I honestly thought snow would be the worst thing I would encounter when driving in Austria over winter.
I was wrong.
While snow does provide its own unique challenges, I have to say, in my first year of driving it wasn’t nearly as bad as the fog (Nebel, in German) – the dreaded, nasty fog. Austria, as it turns out, with its scenic vista of mountains and lakes, is a veritable fog-magnet.
I honestly thought that I had experienced fog before. As it turns out I was wrong on that count too. At first I turned on the demister, assuming the windscreen was fogging up from the inside, then I tried the windscreen wipers – no change.
For weeks, on the way to and from work I would drive, shoulders hunched, clutching the wheel, heart pounding progressively faster and faster. I ended up with a sore back/neck most days and didn’t figure out why until the fog was gone!
I was petrified that when the snow finally came I would have to drive in my little-to-no visibility world, with snow sleeting down on me as well. Luckily, some weather phenomenon or temperature thing (so sue me, I’m not really into technical details, ok?), means that it’s not common for bad snow and bad fog to occur at the same time. Notice I said not common… still not impossible.
Driving in the fog is like driving in a bubble. Sometimes vision seemed less than 5-10m and you just can’t drive at 10km/h on the autobahn – you can’t risk someone coming around behind you too fast and not seeing you in time. Because once there’s a small accident on the autobahn in bad fog… well there’s been plenty of massive multi-car pile ups due to this.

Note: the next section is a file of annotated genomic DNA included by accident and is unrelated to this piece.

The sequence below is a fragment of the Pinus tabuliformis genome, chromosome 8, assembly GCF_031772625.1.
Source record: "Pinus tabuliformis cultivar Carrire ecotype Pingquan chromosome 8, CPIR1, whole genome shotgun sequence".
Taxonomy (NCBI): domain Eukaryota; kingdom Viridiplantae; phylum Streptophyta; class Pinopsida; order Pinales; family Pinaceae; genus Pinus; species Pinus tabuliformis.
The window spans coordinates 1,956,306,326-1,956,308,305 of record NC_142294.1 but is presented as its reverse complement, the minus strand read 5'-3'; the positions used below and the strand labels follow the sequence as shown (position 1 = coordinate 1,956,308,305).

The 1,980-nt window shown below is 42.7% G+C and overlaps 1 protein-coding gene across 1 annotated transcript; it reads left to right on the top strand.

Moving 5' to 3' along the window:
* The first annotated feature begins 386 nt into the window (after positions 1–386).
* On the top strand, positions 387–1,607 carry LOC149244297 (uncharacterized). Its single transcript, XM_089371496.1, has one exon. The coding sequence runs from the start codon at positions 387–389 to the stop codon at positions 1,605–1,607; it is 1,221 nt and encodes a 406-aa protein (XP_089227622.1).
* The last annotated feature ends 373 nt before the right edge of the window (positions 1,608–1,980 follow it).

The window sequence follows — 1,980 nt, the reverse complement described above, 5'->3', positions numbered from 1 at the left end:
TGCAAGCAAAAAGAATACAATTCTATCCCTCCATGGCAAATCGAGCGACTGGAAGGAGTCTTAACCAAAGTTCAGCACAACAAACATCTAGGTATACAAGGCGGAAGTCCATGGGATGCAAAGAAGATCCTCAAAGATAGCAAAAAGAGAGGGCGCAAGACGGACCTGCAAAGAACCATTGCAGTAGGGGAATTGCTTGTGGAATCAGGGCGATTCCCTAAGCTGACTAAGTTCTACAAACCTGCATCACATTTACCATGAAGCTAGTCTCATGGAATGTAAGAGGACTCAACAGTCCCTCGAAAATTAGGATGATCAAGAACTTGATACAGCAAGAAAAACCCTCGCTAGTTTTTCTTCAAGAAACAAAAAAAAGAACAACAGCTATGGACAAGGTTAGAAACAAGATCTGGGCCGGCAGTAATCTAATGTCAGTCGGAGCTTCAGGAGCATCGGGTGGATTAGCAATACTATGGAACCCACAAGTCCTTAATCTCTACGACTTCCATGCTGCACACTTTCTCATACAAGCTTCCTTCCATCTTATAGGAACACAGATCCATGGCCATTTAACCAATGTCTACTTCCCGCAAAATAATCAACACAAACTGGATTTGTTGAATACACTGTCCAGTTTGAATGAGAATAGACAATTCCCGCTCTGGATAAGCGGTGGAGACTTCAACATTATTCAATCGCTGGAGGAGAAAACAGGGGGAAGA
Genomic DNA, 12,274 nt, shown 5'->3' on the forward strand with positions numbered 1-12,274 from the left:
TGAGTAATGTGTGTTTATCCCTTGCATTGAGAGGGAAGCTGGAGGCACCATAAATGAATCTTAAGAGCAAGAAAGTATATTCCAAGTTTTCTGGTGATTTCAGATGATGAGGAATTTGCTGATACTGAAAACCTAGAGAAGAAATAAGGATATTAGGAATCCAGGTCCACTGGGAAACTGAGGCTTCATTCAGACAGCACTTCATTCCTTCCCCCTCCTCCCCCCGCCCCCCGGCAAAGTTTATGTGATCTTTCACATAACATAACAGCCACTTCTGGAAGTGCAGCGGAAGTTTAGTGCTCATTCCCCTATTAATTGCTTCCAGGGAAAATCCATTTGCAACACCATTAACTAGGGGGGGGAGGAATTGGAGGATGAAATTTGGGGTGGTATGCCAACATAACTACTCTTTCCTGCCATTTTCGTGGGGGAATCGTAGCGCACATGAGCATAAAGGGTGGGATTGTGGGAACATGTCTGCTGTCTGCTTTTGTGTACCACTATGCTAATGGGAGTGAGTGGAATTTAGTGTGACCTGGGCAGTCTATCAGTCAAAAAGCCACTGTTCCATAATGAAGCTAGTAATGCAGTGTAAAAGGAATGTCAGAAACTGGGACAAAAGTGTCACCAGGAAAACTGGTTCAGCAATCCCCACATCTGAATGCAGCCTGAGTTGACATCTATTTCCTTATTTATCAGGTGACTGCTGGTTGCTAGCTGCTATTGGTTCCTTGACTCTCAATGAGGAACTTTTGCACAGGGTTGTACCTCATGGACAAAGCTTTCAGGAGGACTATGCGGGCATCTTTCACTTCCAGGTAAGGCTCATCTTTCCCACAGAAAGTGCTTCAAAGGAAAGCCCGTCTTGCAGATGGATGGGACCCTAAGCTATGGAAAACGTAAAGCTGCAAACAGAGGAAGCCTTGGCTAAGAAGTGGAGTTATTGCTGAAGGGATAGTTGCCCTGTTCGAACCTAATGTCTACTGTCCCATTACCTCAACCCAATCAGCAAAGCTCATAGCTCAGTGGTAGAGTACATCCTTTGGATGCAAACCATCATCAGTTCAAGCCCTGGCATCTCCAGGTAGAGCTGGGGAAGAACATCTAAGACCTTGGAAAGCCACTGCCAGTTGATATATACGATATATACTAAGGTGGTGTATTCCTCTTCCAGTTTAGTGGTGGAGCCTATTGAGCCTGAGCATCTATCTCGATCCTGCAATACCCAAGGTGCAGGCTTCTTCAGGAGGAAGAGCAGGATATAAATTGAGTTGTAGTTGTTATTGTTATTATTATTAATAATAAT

You have to constantly watch in front of you for signs of other vehicles appearing in the distance and overtaking (if you dare) is an absolute nightmare. You can’t see the bends coming up and the same road you’ve driven every day for a whole year becomes an unknown beast! I have fog lights, and while the back one is absolutely essential (so other cars can see you more easily), the front ones are rarely helpful, and often make visibility worse!
Although it’s scary and dangerous, when everyone is driving at a safe speed (and they usually are) and staying alert, there’s no problems. Some nights it felt like I was driving on a ghost autobahn because I literally would not see another car… with everyone driving at the same, slow speed.
I have found myself in tunnels (fog goes in there too) without even realising one was coming up. Entire petrol stations and rest stops disappear completely at times. And because it’s winter, it’s usually dark as well, which only adds to the challenge. Still, 2015 hasn’t been as bad as 2014 so I’m not complaining!